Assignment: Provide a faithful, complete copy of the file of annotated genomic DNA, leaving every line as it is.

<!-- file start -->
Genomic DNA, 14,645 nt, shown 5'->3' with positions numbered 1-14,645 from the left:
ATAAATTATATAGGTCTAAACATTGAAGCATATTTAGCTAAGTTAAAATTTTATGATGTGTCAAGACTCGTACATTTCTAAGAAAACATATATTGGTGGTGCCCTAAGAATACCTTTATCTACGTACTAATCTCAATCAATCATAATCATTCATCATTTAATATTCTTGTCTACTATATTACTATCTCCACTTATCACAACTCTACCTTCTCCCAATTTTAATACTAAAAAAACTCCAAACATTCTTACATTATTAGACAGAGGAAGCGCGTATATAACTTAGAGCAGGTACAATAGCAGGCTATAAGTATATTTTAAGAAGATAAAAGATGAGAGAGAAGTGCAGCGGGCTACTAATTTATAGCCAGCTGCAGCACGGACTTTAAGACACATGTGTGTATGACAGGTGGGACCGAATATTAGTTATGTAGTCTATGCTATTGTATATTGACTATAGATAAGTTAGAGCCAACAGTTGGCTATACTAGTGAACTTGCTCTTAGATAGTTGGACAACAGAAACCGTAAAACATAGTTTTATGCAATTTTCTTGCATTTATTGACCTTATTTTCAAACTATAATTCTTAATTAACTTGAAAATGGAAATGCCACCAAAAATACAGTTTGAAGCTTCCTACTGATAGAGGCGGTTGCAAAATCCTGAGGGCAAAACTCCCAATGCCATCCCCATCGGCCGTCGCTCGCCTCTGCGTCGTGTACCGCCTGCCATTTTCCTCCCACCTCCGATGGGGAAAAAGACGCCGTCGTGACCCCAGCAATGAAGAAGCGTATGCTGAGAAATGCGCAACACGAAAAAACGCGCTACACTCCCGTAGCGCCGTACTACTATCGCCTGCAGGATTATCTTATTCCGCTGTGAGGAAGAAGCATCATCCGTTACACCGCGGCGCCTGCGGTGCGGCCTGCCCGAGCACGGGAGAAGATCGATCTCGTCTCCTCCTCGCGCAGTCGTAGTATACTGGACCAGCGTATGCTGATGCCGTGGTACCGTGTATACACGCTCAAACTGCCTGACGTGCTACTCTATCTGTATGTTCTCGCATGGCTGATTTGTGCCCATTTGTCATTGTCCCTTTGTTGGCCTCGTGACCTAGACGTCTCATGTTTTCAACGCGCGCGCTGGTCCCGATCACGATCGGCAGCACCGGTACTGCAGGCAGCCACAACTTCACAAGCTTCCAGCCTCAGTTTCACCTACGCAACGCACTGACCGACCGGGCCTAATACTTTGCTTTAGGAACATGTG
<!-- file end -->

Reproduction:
Genomic DNA, 14,645 nt, shown 5'->3' with positions numbered 1-14,645 from the left:
ATAAATTATATAGGTCTAAACATTGAAGCATATTTAGCTAAGTTAAAATTTTATGATGTGTCAAGACTCGTACATTTCTAAGAAAACATATATTGGTGGTGCCCTAAGAATACCTTTATCTACGTACTAATCTCAATCAATCATAATCATTCATCATTTAATATTCTTGTCTACTATATTACTATCTCCACTTATCACAACTCTACCTTCTCCCAATTTTAATACTAAAAAAACTCCAAACATTCTTACATTATTAGACAGAGGAAGCGCGTATATAACTTAGAGCAGGTACAATAGCAGGCTATAAGTATATTTTAAGAAGATAAAAGATGAGAGAGAAGTGCAGCGGGCTACTAATTTATAGCCAGCTGCAGCACGGACTTTAAGACACATGTGTGTATGACAGGTGGGACCGAATATTAGTTATGTAGTCTATGCTATTGTATATTGACTATAGATAAGTTAGAGCCAACAGTTGGCTATACTAGTGAACTTGCTCTTAGATAGTTGGACAACAGAAACCGTAAAACATAGTTTTATGCAATTTTCTTGCATTTATTGACCTTATTTTCAAACTATAATTCTTAATTAACTTGAAAATGGAAATGCCACCAAAAATACAGTTTGAAGCTTCCTACTGATAGAGGCGGTTGCAAAATCCTGAGGGCAAAACTCCCAATGCCATCCCCATCGGCCGTCGCTCGCCTCTGCGTCGTGTACCGCCTGCCATTTTCCTCCCACCTCCGATGGGGAAAAAGACGCCGTCGTGACCCCAGCAATGAAGAAGCGTATGCTGAGAAATGCGCAACACGAAAAAACGCGCTACACTCCCGTAGCGCCGTACTACTATCGCCTGCAGGATTATCTTATTCCGCTGTGAGGAAGAAGCATCATCCGTTACACCGCGGCGCCTGCGGTGCGGCCTGCCCGAGCACGGGAGAAGATCGATCTCGTCTCCTCCTCGCGCAGTCGTAGTATACTGGACCAGCGTATGCTGATGCCGTGGTACCGTGTATACACGCTCAAACTGCCTGACGTGCTACTCTATCTGTATGTTCTCGCATGGCTGATTTGTGCCCATTTGTCATTGTCCCTTTGTTGGCCTCGTGACCTAGACGTCTCATGTTTTCAACGCGCGCGCTGGTCCCGATCACGATCGGCAGCACCGGTACTGCAGGCAGCCACAACTTCACAAGCTTCCAGCCTCAGTTTCACCTACGCAACGCACTGACCGACCGGGCCTAATACTTTGCTTTAGGAACATGTG